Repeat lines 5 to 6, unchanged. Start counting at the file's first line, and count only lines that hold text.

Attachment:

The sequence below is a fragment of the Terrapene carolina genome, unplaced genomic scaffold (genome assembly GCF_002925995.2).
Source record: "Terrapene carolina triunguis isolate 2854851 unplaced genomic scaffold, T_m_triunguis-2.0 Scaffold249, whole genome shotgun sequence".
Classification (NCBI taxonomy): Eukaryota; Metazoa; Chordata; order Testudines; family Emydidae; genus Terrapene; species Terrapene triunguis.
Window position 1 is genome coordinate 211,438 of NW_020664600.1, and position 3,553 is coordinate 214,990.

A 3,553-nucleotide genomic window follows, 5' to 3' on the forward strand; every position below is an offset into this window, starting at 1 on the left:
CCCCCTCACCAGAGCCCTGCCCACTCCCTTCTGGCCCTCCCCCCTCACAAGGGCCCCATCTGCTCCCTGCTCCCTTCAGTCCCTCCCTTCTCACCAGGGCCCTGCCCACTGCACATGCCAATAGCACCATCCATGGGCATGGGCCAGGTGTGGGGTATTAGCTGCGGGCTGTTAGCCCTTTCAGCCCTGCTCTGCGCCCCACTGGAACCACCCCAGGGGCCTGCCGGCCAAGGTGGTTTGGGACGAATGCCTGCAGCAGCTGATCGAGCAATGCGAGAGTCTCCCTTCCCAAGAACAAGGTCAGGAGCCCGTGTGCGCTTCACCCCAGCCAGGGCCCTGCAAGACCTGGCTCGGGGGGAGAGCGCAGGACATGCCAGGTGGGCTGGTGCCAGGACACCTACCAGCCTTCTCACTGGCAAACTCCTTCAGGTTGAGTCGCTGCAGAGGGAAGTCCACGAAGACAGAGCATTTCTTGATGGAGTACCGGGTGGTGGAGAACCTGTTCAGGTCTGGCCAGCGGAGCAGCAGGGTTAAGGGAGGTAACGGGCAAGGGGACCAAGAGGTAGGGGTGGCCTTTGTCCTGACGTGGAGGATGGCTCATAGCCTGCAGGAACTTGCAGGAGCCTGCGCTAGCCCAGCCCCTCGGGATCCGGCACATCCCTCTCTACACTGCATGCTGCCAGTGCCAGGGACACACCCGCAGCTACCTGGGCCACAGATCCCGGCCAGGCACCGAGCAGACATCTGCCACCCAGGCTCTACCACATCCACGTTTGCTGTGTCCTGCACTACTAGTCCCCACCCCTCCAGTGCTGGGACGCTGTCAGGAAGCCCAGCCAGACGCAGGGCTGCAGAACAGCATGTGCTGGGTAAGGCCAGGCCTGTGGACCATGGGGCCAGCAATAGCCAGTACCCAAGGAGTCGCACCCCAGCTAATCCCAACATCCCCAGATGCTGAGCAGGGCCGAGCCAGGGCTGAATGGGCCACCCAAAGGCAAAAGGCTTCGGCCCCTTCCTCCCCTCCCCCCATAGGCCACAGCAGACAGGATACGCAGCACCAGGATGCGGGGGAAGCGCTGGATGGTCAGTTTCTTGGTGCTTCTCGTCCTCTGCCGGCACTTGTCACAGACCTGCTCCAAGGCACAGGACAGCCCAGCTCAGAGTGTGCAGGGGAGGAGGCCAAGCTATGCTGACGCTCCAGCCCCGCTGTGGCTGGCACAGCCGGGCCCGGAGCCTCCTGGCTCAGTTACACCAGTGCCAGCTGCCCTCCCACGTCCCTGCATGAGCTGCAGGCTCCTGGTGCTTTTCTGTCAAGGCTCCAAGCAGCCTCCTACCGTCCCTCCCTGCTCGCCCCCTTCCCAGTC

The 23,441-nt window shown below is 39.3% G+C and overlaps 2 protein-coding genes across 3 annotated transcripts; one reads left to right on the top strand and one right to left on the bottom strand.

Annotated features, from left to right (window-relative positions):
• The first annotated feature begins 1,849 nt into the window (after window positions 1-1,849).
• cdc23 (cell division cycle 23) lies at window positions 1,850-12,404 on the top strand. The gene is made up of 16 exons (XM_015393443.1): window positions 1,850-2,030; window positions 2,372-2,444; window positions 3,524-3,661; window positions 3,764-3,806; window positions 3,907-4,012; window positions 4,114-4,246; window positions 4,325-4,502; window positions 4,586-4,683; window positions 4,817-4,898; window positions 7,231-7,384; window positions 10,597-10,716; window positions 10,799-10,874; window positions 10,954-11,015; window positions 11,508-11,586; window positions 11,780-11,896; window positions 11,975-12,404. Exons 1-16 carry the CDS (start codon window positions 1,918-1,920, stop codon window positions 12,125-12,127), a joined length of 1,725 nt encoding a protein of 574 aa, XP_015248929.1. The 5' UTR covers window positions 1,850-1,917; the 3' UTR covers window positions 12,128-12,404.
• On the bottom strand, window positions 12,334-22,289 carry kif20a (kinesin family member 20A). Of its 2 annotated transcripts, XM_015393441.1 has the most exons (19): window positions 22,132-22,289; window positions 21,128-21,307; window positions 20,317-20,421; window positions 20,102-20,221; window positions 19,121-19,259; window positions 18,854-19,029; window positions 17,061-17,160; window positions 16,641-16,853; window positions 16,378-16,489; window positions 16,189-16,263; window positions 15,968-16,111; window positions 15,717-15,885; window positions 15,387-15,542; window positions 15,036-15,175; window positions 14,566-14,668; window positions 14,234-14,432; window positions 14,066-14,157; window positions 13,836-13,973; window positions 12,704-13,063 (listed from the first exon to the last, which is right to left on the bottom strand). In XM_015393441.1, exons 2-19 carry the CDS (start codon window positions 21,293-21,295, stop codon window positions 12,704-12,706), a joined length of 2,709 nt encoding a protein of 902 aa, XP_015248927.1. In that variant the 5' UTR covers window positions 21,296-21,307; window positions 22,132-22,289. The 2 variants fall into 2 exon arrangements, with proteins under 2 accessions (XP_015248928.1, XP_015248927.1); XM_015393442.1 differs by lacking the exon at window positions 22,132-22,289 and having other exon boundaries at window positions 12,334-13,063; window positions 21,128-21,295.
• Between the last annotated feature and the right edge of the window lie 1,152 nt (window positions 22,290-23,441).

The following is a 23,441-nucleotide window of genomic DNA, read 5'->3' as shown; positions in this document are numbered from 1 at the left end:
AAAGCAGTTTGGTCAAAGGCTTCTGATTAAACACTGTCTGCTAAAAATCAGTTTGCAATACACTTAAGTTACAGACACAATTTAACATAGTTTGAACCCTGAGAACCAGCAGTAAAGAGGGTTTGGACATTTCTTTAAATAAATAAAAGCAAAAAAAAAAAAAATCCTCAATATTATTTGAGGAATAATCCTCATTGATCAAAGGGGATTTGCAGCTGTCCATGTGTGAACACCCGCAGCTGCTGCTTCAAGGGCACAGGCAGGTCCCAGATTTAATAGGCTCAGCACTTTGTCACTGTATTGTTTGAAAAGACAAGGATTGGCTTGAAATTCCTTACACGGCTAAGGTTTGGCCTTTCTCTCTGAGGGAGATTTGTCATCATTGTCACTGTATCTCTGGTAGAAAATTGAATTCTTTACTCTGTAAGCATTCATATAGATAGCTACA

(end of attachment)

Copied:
A 3,553-nucleotide genomic window follows, 5' to 3' on the forward strand; every position below is an offset into this window, starting at 1 on the left:
CCCCCTCACCAGAGCCCTGCCCACTCCCTTCTGGCCCTCCCCCCTCACAAGGGCCCCATCTGCTCCCTGCTCCCTTCAGTCCCTCCCTTCTCACCAGGGCCCTGCCCACTGCACATGCCAATAGCACCATCCATGGGCATGGGCCAGGTGTGGGGTATTAGCTGCGGGCTGTTAGCCCTTTCAGCCCTGCTCTGCGCCCCACTGGAACCACCCCAGGGGCCTGCCGGCCAAGGTGGTTTGGGACGAATGCCTGCAGCAGCTGATCGAGCAATGCGAGAGTCTCCCTTCCCAAGAACAAGGTCAGGAGCCCGTGTGCGCTTCACCCCAGCCAGGGCCCTGCAAGACCTGGCTCGGGGGGAGAGCGCAGGACATGCCAGGTGGGCTGGTGCCAGGACACCTACCAGCCTTCTCACTGGCAAACTCCTTCAGGTTGAGTCGCTGCAGAGGGAAGTCCACGAAGACAGAGCATTTCTTGATGGAGTACCGGGTGGTGGAGAACCTGTTCAGGTCTGGCCAGCGGAGCAGCAGGGTTAAGGGAGGTAACGGGCAAGGGGACCAAGAGGTAGGGGTGGCCTTTGTCCTGACGTGGAGGATGGCTCATAGCCTGCAGGAACTTGCAGGAGCCTGCGCTAGCCCAGCCCCTCGGGATCCGGCACATCCCTCTCTACACTGCATGCTGCCAGTGCCAGGGACACACCCGCAGCTACCTGGGCCACAGATCCCGGCCAGGCACCGAGCAGACATCTGCCACCCAGGCTCTACCACATCCACGTTTGCTGTGTCCTGCACTACTAGTCCCCACCCCTCCAGTGCTGGGACGCTGTCAGGAAGCCCAGCCAGACGCAGGGCTGCAGAACAGCATGTGCTGGGTAAGGCCAGGCCTGTGGACCATGGGGCCAGCAATAGCCAGTACCCAAGGAGTCGCACCCCAGCTAATCCCAACATCCCCAGATGCTGAGCAGGGCCGAGCCAGGGCTGAATGGGCCACCCAAAGGCAAAAGGCTTCGGCCCCTTCCTCCCCTCCCCCCATAGGCCACAGCAGACAGGATACGCAGCACCAGGATGCGGGGGAAGCGCTGGATGGTCAGTTTCTTGGTGCTTCTCGTCCTCTGCCGGCACTTGTCACAGACCTGCTCCAAGGCACAGGACAGCCCAGCTCAGAGTGTGCAGGGGAGGAGGCCAAGCTATGCTGACGCTCCAGCCCCGCTGTGGCTGGCACAGCCGGGCCCGGAGCCTCCTGGCTCAGTTACACCAGTGCCAGCTGCCCTCCCACGTCCCTGCATGAGCTGCAGGCTCCTGGTGCTTTTCTGTCAAGGCTCCAAGCAGCCTCCTACCGTCCCTCCCTGCTCGCCCCCTTCCCAGTC